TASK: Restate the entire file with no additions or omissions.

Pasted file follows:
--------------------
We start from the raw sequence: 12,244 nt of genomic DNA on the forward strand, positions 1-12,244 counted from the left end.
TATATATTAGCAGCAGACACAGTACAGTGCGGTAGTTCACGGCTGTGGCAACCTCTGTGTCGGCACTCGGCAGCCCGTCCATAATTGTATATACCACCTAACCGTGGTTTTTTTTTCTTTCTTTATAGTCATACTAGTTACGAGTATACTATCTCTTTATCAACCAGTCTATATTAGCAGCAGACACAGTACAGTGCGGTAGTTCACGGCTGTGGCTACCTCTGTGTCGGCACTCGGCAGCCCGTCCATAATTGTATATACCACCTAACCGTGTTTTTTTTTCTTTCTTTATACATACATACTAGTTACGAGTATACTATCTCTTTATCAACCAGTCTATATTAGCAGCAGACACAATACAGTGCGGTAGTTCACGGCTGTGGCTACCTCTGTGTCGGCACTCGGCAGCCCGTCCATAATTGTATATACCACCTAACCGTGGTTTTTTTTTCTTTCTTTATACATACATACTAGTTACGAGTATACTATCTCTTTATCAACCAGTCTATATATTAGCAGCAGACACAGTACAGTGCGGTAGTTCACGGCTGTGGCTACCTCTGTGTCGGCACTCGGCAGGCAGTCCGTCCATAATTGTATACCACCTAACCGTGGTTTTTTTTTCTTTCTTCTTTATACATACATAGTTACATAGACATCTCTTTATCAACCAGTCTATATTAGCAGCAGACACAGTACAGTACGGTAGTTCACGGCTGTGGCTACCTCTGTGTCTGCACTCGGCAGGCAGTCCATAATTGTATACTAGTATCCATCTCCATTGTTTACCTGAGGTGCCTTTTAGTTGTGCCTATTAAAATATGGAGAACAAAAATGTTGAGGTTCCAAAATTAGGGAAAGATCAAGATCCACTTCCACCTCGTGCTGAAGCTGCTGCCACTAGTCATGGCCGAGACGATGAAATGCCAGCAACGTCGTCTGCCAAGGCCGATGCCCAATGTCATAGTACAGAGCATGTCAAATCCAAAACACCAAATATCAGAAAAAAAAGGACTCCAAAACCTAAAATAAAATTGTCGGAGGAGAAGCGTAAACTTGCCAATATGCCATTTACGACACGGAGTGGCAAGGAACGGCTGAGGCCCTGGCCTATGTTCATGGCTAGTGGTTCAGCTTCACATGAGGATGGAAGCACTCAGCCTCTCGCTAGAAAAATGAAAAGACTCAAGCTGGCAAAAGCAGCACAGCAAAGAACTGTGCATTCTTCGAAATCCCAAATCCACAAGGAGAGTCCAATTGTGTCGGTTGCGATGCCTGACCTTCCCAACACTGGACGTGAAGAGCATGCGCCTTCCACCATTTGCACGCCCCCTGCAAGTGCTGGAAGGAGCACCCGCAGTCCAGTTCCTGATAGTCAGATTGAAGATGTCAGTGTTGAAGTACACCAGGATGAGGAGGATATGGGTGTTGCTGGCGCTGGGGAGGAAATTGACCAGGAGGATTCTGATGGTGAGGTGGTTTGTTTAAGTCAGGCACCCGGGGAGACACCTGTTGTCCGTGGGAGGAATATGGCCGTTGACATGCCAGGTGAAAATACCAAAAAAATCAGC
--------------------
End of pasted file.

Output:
We start from the raw sequence: 12,244 nt of genomic DNA on the forward strand, positions 1-12,244 counted from the left end.
TATATATTAGCAGCAGACACAGTACAGTGCGGTAGTTCACGGCTGTGGCAACCTCTGTGTCGGCACTCGGCAGCCCGTCCATAATTGTATATACCACCTAACCGTGGTTTTTTTTTCTTTCTTTATAGTCATACTAGTTACGAGTATACTATCTCTTTATCAACCAGTCTATATTAGCAGCAGACACAGTACAGTGCGGTAGTTCACGGCTGTGGCTACCTCTGTGTCGGCACTCGGCAGCCCGTCCATAATTGTATATACCACCTAACCGTGTTTTTTTTTCTTTCTTTATACATACATACTAGTTACGAGTATACTATCTCTTTATCAACCAGTCTATATTAGCAGCAGACACAATACAGTGCGGTAGTTCACGGCTGTGGCTACCTCTGTGTCGGCACTCGGCAGCCCGTCCATAATTGTATATACCACCTAACCGTGGTTTTTTTTTCTTTCTTTATACATACATACTAGTTACGAGTATACTATCTCTTTATCAACCAGTCTATATATTAGCAGCAGACACAGTACAGTGCGGTAGTTCACGGCTGTGGCTACCTCTGTGTCGGCACTCGGCAGGCAGTCCGTCCATAATTGTATACCACCTAACCGTGGTTTTTTTTTCTTTCTTCTTTATACATACATAGTTACATAGACATCTCTTTATCAACCAGTCTATATTAGCAGCAGACACAGTACAGTACGGTAGTTCACGGCTGTGGCTACCTCTGTGTCTGCACTCGGCAGGCAGTCCATAATTGTATACTAGTATCCATCTCCATTGTTTACCTGAGGTGCCTTTTAGTTGTGCCTATTAAAATATGGAGAACAAAAATGTTGAGGTTCCAAAATTAGGGAAAGATCAAGATCCACTTCCACCTCGTGCTGAAGCTGCTGCCACTAGTCATGGCCGAGACGATGAAATGCCAGCAACGTCGTCTGCCAAGGCCGATGCCCAATGTCATAGTACAGAGCATGTCAAATCCAAAACACCAAATATCAGAAAAAAAAGGACTCCAAAACCTAAAATAAAATTGTCGGAGGAGAAGCGTAAACTTGCCAATATGCCATTTACGACACGGAGTGGCAAGGAACGGCTGAGGCCCTGGCCTATGTTCATGGCTAGTGGTTCAGCTTCACATGAGGATGGAAGCACTCAGCCTCTCGCTAGAAAAATGAAAAGACTCAAGCTGGCAAAAGCAGCACAGCAAAGAACTGTGCATTCTTCGAAATCCCAAATCCACAAGGAGAGTCCAATTGTGTCGGTTGCGATGCCTGACCTTCCCAACACTGGACGTGAAGAGCATGCGCCTTCCACCATTTGCACGCCCCCTGCAAGTGCTGGAAGGAGCACCCGCAGTCCAGTTCCTGATAGTCAGATTGAAGATGTCAGTGTTGAAGTACACCAGGATGAGGAGGATATGGGTGTTGCTGGCGCTGGGGAGGAAATTGACCAGGAGGATTCTGATGGTGAGGTGGTTTGTTTAAGTCAGGCACCCGGGGAGACACCTGTTGTCCGTGGGAGGAATATGGCCGTTGACATGCCAGGTGAAAATACCAAAAAAATCAGC